Twenty two people were directly elected onto two Scottish regional NHS boards last night in an experiment to test the impact of democratisation.
Together with appointed local councillors, the new members have the chance to form elected majorities on the boards, which run health services for over half a million people, with a combined budget of over £900m this year.
Some 60 candidates stood in NHS Fife, where around 38,000 people voted, a turnout of 14 per cent.
In NHS Dumfries and Galloway, where 70 candidates stood, a higher turnout of 22 per cent- 26,522 votes – may have been due to controversy over reconfiguration.
At least five of the 10 elected members are opposed to the previous board’s clinical services strategy, which suggested the closure of five rural community hospitals. A consultation on the strategy was postponed shortly before the elections.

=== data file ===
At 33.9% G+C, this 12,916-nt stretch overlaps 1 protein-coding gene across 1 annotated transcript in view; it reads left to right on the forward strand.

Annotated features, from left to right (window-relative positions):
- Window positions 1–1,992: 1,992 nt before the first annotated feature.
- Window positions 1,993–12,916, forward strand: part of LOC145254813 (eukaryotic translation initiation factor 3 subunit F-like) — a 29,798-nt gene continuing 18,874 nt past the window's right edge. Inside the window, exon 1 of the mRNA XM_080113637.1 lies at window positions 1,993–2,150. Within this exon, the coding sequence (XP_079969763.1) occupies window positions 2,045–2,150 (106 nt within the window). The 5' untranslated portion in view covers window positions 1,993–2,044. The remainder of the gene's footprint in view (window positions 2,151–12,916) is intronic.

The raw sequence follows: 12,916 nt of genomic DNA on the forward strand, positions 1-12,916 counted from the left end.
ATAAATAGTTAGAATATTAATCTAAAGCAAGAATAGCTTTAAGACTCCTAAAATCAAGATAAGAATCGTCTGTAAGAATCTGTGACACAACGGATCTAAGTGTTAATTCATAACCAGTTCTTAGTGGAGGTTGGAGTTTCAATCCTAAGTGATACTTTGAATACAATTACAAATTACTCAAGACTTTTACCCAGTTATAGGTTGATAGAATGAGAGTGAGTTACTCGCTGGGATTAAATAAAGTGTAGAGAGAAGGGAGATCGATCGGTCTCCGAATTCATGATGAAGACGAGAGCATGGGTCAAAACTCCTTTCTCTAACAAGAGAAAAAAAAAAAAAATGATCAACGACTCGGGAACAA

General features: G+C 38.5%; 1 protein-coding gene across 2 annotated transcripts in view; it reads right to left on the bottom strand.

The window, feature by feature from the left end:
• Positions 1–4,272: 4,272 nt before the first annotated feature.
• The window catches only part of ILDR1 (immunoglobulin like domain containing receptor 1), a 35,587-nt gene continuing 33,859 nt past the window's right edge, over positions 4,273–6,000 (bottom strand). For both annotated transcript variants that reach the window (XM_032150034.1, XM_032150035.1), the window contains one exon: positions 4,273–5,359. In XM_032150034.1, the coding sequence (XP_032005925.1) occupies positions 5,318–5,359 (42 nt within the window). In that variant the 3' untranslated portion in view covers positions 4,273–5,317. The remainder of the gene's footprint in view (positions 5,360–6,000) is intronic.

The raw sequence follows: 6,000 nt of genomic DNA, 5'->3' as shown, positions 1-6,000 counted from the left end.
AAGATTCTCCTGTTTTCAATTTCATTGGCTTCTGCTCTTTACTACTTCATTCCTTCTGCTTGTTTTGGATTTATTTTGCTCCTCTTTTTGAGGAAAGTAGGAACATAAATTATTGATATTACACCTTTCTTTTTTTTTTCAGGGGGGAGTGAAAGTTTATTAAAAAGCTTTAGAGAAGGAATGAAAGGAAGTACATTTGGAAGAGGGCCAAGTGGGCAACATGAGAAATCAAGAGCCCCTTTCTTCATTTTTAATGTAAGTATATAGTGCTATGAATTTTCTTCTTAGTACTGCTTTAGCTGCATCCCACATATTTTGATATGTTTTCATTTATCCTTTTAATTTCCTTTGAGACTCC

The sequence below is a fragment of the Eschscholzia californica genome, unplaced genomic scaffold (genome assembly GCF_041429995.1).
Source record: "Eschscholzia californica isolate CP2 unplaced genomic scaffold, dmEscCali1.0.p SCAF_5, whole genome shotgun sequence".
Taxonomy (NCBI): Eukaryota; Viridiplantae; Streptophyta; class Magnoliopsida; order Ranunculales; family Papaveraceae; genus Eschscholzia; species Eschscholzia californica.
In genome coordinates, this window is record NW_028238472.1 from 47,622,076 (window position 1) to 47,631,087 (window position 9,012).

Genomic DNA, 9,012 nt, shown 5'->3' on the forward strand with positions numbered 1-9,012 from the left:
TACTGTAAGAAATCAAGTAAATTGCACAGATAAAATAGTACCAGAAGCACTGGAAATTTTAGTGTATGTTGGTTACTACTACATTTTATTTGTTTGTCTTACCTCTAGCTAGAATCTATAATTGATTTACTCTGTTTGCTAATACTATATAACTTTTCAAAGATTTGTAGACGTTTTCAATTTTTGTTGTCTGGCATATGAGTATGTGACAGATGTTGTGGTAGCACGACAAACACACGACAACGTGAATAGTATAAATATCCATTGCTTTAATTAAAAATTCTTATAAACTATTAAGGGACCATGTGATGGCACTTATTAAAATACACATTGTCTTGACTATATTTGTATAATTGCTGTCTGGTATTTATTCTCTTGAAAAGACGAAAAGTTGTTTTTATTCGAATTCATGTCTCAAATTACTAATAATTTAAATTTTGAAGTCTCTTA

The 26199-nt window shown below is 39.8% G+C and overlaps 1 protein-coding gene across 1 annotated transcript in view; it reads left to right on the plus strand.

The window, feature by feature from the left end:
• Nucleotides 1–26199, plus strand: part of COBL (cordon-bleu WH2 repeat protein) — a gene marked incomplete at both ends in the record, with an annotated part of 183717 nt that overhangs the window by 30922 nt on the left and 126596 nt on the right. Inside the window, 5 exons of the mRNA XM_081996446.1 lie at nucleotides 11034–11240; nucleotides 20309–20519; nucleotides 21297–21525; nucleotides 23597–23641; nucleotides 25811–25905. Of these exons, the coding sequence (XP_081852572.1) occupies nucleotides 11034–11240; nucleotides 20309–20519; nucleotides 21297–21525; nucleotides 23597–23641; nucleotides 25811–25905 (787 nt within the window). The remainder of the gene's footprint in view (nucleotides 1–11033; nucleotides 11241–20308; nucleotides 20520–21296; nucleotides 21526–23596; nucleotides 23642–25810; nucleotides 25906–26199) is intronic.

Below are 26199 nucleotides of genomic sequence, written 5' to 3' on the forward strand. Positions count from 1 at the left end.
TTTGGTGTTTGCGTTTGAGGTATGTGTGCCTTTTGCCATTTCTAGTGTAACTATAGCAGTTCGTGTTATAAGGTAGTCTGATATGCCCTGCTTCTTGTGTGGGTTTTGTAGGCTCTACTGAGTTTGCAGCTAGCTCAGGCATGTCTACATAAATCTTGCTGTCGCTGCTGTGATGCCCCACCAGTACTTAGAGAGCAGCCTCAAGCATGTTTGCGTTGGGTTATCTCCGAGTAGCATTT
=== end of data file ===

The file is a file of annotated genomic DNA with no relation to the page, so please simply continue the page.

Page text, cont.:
The elections stem from a manifesto commitment of the minority Scottish National Party government to introduce democracy to all the regional health boards. Other parties agreed not to oppose it if the government consented to pilot the idea first.
The government has put the cost at £2.5m, including the cost of an academic evaluation led by the London School of Economics.
The UK’s coalition government has proposed a similar element of direct elections to English primary care trusts.